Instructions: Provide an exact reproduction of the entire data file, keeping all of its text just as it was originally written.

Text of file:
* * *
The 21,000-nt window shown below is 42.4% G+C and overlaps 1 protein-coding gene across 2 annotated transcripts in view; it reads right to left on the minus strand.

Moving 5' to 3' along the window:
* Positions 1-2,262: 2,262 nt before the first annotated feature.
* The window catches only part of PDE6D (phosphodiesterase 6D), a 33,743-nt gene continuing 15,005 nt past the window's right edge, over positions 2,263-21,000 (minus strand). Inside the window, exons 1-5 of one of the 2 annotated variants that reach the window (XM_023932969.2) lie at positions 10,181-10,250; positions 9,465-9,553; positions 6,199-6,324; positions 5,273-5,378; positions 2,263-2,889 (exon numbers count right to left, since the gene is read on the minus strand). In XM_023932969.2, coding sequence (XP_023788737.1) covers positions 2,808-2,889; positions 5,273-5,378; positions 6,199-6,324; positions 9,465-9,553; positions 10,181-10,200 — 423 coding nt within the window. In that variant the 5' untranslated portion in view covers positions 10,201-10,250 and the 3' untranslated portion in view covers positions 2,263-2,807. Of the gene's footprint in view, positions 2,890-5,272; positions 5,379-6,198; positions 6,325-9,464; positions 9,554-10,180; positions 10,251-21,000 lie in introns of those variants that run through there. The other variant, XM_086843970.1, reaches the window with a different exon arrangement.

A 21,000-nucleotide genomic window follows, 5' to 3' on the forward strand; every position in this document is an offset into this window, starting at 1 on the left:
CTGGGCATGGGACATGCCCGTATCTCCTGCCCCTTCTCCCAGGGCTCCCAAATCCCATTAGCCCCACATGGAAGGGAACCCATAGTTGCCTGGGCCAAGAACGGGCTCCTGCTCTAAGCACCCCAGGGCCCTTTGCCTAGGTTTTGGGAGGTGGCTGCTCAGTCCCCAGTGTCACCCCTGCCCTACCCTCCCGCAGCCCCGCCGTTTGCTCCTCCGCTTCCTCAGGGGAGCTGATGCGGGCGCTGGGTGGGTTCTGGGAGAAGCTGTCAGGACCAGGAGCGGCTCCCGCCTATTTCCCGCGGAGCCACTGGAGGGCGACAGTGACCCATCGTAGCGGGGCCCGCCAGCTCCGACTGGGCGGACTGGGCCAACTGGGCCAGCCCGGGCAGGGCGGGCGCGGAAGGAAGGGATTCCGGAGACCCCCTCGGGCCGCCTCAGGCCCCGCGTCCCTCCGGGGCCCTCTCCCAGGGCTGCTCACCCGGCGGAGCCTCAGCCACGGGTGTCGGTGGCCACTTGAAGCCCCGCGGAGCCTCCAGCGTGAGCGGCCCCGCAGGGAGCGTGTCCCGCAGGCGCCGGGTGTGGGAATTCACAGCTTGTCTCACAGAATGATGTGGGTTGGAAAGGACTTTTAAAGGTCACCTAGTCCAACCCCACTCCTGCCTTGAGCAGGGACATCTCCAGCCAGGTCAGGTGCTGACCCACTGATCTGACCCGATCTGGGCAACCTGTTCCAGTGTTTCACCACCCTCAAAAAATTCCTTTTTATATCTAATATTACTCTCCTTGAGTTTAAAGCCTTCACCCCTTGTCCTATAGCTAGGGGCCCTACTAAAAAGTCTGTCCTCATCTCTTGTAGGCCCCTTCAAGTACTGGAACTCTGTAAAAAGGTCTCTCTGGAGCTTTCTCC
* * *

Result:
The 21,000-nt window shown below is 42.4% G+C and overlaps 1 protein-coding gene across 2 annotated transcripts in view; it reads right to left on the minus strand.

Moving 5' to 3' along the window:
* Positions 1-2,262: 2,262 nt before the first annotated feature.
* The window catches only part of PDE6D (phosphodiesterase 6D), a 33,743-nt gene continuing 15,005 nt past the window's right edge, over positions 2,263-21,000 (minus strand). Inside the window, exons 1-5 of one of the 2 annotated variants that reach the window (XM_023932969.2) lie at positions 10,181-10,250; positions 9,465-9,553; positions 6,199-6,324; positions 5,273-5,378; positions 2,263-2,889 (exon numbers count right to left, since the gene is read on the minus strand). In XM_023932969.2, coding sequence (XP_023788737.1) covers positions 2,808-2,889; positions 5,273-5,378; positions 6,199-6,324; positions 9,465-9,553; positions 10,181-10,200 — 423 coding nt within the window. In that variant the 5' untranslated portion in view covers positions 10,201-10,250 and the 3' untranslated portion in view covers positions 2,263-2,807. Of the gene's footprint in view, positions 2,890-5,272; positions 5,379-6,198; positions 6,325-9,464; positions 9,554-10,180; positions 10,251-21,000 lie in introns of those variants that run through there. The other variant, XM_086843970.1, reaches the window with a different exon arrangement.

A 21,000-nucleotide genomic window follows, 5' to 3' on the forward strand; every position in this document is an offset into this window, starting at 1 on the left:
CTGGGCATGGGACATGCCCGTATCTCCTGCCCCTTCTCCCAGGGCTCCCAAATCCCATTAGCCCCACATGGAAGGGAACCCATAGTTGCCTGGGCCAAGAACGGGCTCCTGCTCTAAGCACCCCAGGGCCCTTTGCCTAGGTTTTGGGAGGTGGCTGCTCAGTCCCCAGTGTCACCCCTGCCCTACCCTCCCGCAGCCCCGCCGTTTGCTCCTCCGCTTCCTCAGGGGAGCTGATGCGGGCGCTGGGTGGGTTCTGGGAGAAGCTGTCAGGACCAGGAGCGGCTCCCGCCTATTTCCCGCGGAGCCACTGGAGGGCGACAGTGACCCATCGTAGCGGGGCCCGCCAGCTCCGACTGGGCGGACTGGGCCAACTGGGCCAGCCCGGGCAGGGCGGGCGCGGAAGGAAGGGATTCCGGAGACCCCCTCGGGCCGCCTCAGGCCCCGCGTCCCTCCGGGGCCCTCTCCCAGGGCTGCTCACCCGGCGGAGCCTCAGCCACGGGTGTCGGTGGCCACTTGAAGCCCCGCGGAGCCTCCAGCGTGAGCGGCCCCGCAGGGAGCGTGTCCCGCAGGCGCCGGGTGTGGGAATTCACAGCTTGTCTCACAGAATGATGTGGGTTGGAAAGGACTTTTAAAGGTCACCTAGTCCAACCCCACTCCTGCCTTGAGCAGGGACATCTCCAGCCAGGTCAGGTGCTGACCCACTGATCTGACCCGATCTGGGCAACCTGTTCCAGTGTTTCACCACCCTCAAAAAATTCCTTTTTATATCTAATATTACTCTCCTTGAGTTTAAAGCCTTCACCCCTTGTCCTATAGCTAGGGGCCCTACTAAAAAGTCTGTCCTCATCTCTTGTAGGCCCCTTCAAGTACTGGAACTCTGTAAAAAGGTCTCTCTGGAGCTTTCTCC